Am I better off with a longer stem for fireroad riding? Is there merit to having one bike for dirt-road riding and a different bike (with short stem) for singletrack? If all I’m doing is pedaling down flat and smooth doubletrack is there any advantage to running a short stem?

  3. slyfink says:


    May I suggest you have a study of dropper posts in your e-book on bike fit? I recently purchased a new bike that came with a dropper post. It took me a bit of research on bike fit and trial and error to find a maximum saddle height and fore-aft position of the saddle to not get pain behind the knee…

  4. Jonathan says:

    If I am just fire-road riding, which I often am, is there still an advantage to running a short stem? Or does it make sense to configure one bike for fire roads and another for singletrack?

    I’ve been trying to use the same bike for two different types of riding. Maybe I should sort that out and go one way or the other with it.

  5. Jonathan says:

    Looking forward to your book Lee.

    The ride that motivated me to write in was a fire road ride w/a friend. Lots more of that where I live than singletrack.

    Yesterday evening’s ride was the anti-mellow: tight and twisty singletrack that strongly motivated the attack position.

  6. Bas says:

    To Jonathan,

    You might also want to try to ‘flip’ a given stem length, so that it drops down a bit. To get the fit right on my 29er (a Kona Honzo), I have found that the regular rise of my stem puts the bar to high up in relation to your saddle (since the saddle is still -pretty much- the same height up from the BB, your legs didn’t grow when you got a 29’er).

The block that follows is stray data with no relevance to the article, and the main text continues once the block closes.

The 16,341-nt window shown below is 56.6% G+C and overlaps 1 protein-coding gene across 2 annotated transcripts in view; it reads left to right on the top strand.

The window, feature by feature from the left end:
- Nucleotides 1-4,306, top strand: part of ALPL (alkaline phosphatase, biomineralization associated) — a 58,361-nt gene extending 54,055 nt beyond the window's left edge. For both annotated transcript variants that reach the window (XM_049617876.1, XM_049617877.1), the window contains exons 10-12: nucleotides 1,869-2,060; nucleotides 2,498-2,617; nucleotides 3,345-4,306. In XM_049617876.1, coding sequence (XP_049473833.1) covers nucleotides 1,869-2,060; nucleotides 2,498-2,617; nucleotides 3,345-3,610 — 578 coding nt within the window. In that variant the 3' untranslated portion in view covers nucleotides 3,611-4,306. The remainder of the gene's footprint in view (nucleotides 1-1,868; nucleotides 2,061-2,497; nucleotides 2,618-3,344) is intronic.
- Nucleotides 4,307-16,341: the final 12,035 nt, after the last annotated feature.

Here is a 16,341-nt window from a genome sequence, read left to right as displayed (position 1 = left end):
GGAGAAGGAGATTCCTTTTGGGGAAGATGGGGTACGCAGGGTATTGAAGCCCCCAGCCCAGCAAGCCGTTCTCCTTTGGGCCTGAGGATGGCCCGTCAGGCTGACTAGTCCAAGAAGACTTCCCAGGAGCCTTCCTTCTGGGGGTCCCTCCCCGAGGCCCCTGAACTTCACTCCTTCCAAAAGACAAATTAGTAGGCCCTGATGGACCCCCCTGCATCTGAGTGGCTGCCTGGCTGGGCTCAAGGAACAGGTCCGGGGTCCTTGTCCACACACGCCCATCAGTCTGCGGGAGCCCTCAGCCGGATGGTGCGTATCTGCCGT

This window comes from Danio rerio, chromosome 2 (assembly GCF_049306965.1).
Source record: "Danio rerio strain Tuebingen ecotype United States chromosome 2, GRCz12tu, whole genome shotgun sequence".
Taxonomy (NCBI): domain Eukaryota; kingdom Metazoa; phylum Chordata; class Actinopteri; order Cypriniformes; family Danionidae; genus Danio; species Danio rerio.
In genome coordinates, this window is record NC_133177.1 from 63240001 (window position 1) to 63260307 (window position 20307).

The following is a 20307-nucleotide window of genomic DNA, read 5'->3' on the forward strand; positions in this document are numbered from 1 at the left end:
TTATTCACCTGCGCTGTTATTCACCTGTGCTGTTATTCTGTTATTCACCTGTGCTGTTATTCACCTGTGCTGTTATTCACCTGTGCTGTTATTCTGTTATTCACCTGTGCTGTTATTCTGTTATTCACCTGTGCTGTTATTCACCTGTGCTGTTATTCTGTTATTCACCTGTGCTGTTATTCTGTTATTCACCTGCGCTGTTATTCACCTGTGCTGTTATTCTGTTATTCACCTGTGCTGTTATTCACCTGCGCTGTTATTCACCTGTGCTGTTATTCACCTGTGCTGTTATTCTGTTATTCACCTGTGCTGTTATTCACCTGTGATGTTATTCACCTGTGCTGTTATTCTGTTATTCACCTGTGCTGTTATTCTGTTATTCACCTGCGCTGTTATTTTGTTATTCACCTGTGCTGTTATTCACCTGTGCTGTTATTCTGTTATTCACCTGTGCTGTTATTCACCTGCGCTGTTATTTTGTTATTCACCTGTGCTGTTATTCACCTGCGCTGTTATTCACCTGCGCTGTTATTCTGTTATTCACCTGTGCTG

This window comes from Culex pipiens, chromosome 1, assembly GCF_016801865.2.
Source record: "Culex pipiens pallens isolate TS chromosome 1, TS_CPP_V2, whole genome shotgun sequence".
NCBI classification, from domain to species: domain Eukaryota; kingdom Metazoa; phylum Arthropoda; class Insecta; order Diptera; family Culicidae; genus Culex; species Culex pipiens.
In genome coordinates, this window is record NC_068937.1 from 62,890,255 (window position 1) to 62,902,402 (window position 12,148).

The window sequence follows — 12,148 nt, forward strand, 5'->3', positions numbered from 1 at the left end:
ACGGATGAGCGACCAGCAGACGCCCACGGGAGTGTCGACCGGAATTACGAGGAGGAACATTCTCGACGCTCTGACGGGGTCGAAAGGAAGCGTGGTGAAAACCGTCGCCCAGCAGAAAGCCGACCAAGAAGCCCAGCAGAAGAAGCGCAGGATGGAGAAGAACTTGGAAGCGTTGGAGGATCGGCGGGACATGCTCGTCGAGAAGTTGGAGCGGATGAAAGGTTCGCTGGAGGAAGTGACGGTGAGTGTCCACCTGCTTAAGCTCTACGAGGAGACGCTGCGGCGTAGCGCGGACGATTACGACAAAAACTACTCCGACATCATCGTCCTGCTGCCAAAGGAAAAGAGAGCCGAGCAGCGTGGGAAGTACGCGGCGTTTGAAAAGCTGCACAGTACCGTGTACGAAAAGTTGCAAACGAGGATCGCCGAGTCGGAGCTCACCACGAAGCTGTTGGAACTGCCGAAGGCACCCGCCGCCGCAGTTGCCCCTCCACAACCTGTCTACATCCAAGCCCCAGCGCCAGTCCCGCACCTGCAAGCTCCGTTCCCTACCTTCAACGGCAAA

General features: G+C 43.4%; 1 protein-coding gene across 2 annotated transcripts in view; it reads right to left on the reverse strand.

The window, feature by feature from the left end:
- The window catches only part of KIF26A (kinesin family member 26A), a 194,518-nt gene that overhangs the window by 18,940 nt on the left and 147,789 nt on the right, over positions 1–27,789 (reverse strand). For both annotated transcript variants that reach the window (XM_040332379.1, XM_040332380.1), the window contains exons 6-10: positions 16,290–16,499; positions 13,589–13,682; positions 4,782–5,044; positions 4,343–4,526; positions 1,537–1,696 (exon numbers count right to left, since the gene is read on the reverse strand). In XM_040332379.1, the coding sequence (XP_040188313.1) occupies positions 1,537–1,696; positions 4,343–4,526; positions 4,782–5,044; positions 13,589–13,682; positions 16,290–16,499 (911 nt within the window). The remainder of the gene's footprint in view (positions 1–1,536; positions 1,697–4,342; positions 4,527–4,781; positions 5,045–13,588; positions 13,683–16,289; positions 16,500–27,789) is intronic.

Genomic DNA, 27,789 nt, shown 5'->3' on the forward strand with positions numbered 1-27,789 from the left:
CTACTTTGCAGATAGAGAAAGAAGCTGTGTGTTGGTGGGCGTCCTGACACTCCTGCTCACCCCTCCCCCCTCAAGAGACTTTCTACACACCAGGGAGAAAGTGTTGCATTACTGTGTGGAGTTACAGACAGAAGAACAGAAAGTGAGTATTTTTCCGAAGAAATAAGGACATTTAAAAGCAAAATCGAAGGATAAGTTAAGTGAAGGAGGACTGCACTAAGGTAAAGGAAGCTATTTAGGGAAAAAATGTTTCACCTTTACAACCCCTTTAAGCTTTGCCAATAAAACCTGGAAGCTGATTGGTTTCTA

When that worked good for me, a 720 millimeter wide and flat handlebar with no rise (but proper sweep and tilt) made the fit even better (meaning a little less higher up).

  7. Jake Carsten says:

    Hey Lee,

    Always love your articles and photos, and constantly learning from you. I look forward to your bike fit book as well as we get lots of questions about bike fit, and would be good to have a thorough guide to refer to. Thanks for all you do for the sport!

  8. says:

    Unlike DevOps, MLOps also might need to consider data verification, model analysis and re-verification, metadata management,
    feature engineering and the ML code itself.
    For example, the “select packages” feature just appeared
    as a simple drop-down box, not the display shown on your walkthrough.
    A subtle matrix display is integrated into the top tube that shows your current speed, whether the bike is
    locked, the battery level and warning messages. Central Scouting´s top
    European prospect is Swedish center William Eklund. And yet, slow strategy execution and insufficient digital capabilities remain top concerns of business leaders heading into the
    new decade. ProEst’s pricing is variable
    for each user based on the projects awarded using ProEst’s system, so you
    only pay for what you need, and the price of the tool scales with your business.
    From payment integration to tools for linking with
    EHR or a similar electronic records system, real-time messaging, complex reporting, resource monitoring,
    and many more.


Leave a Reply

Want to join the discussion?
Feel free to contribute!

Leave a Reply

Your email address will not be published. Required fields are marked *